“I am a woman, who loves a woman”; “I am not at all comfortable with this body”; “In my first workplace, I could never openly say I am gay” – These lines from the film are’t just the words of a few lesbians, bisexuals and trans Indians, but the voice of entire sections of Indian societies whose sexual identities are denied, made fun of or just ignored in this country. Directed by film-maker and activist, Sridhar Rangayan, Purple Skies dives deep into the lives of a few people who have to live with this daily discrimination. Over the past year, the film has received enthusiastic responses and has been screened at 27 international film festivals.

India has a complex relationship with sexual identities that aren't normative. Hijras and eunuchs have been a part of Indian culture for centuries, and yet gay intercourse is actually illegal thanks to a British-era law. This was decriminalised by a High Court decision in 2013 that has since, however, been overturned by the Supreme Court. As a result, being gay in India isn't just frowned upon. It's illegal.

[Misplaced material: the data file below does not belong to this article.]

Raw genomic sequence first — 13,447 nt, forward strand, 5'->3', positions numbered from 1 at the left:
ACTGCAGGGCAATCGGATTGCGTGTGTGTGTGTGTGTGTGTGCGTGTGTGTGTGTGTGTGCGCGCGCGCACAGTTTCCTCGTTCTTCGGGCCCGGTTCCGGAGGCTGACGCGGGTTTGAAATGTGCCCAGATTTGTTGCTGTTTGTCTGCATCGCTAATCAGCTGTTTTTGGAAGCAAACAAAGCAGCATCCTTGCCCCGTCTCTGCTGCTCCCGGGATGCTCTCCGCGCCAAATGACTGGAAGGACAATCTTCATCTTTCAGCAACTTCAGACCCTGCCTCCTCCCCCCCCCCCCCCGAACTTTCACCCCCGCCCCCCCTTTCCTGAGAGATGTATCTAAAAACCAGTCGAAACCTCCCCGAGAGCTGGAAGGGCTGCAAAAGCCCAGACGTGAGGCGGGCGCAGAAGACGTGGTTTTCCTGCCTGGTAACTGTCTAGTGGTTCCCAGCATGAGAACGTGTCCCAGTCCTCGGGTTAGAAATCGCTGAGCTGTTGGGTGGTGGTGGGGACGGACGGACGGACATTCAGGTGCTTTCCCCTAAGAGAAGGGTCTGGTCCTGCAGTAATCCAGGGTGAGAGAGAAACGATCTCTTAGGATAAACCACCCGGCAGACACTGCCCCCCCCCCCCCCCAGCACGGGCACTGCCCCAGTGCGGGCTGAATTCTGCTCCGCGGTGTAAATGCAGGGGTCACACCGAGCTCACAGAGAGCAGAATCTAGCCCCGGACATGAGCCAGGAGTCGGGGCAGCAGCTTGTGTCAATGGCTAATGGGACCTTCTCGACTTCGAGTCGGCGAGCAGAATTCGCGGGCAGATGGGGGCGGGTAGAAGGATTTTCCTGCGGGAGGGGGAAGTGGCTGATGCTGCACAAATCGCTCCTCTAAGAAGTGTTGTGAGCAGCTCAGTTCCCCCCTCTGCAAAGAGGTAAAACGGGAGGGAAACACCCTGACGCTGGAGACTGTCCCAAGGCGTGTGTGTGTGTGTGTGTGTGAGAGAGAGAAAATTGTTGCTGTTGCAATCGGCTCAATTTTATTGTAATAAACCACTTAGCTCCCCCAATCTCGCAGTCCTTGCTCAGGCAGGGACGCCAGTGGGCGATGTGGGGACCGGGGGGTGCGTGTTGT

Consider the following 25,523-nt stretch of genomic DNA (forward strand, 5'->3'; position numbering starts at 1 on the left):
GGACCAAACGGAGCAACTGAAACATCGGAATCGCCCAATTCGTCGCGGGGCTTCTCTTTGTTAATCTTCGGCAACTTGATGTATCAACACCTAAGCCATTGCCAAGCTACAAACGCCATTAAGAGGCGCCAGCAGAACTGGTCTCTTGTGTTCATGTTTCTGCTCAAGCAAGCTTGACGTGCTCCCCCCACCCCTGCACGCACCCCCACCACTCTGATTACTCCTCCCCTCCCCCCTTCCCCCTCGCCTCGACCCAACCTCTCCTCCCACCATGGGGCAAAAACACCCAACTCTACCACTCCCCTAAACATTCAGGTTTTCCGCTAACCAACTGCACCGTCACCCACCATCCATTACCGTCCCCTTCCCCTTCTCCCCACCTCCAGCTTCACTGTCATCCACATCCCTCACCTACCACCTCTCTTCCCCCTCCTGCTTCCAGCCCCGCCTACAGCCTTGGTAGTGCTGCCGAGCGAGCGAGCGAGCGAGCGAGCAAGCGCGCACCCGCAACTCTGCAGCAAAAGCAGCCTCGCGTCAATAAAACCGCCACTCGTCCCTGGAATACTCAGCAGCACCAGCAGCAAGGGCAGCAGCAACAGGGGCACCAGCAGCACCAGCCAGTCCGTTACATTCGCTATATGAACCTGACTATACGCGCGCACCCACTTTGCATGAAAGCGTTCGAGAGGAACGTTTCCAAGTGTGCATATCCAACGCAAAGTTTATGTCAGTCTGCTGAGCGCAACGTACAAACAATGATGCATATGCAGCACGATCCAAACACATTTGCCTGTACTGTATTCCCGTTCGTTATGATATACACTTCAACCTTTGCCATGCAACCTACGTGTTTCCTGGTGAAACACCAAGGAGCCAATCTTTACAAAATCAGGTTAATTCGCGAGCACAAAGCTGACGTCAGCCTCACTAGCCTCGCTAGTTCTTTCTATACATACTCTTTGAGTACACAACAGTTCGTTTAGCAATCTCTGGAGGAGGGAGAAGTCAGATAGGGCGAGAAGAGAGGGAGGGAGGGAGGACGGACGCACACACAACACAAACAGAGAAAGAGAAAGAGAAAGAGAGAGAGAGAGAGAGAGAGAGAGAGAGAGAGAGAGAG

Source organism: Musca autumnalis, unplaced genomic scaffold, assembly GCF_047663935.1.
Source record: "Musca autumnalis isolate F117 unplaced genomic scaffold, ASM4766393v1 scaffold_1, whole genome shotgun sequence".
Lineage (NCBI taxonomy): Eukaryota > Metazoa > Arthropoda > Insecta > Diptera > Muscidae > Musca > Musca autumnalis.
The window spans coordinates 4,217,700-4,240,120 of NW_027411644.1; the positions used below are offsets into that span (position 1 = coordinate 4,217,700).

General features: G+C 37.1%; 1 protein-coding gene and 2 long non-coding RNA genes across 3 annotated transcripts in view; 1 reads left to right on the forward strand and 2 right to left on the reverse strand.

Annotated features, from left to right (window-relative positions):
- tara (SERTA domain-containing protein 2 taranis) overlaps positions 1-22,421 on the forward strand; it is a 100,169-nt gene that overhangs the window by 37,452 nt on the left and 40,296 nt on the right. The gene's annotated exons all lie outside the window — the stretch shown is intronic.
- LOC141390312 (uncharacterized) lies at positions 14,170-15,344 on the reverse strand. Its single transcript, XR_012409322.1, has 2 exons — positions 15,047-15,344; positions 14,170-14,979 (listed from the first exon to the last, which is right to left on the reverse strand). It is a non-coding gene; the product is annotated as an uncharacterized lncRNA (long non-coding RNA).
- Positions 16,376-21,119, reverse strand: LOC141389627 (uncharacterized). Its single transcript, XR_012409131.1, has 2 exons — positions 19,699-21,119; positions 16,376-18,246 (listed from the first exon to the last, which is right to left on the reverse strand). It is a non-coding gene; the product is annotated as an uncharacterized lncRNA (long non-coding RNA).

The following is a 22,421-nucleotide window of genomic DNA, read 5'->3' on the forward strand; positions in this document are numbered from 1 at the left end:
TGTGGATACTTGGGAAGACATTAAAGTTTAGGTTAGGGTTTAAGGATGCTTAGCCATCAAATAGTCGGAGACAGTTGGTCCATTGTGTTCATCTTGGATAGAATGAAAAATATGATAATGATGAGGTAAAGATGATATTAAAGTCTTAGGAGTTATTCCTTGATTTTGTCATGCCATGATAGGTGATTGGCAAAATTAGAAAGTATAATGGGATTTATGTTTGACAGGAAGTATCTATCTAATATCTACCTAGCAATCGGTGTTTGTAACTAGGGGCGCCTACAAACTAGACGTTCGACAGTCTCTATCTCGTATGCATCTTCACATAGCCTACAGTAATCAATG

“It is important to break barriers and expand our discourse to a larger mainstream audience, to enable a more equitable and accepting society”, says Rangayan in a press release of the film. It’s interesting to note that the film has received U (Universal) certificate from censor board and is set to telecast on Doordarshan’s National Network,which according to Rangayan, is perhaps the “first” LGBT film to telecast on national network. “We are happy that the film is finding a larger space to amplify the lives of lesbians & bisexuals within a larger discourse on women’s issues”, adds Rangayan.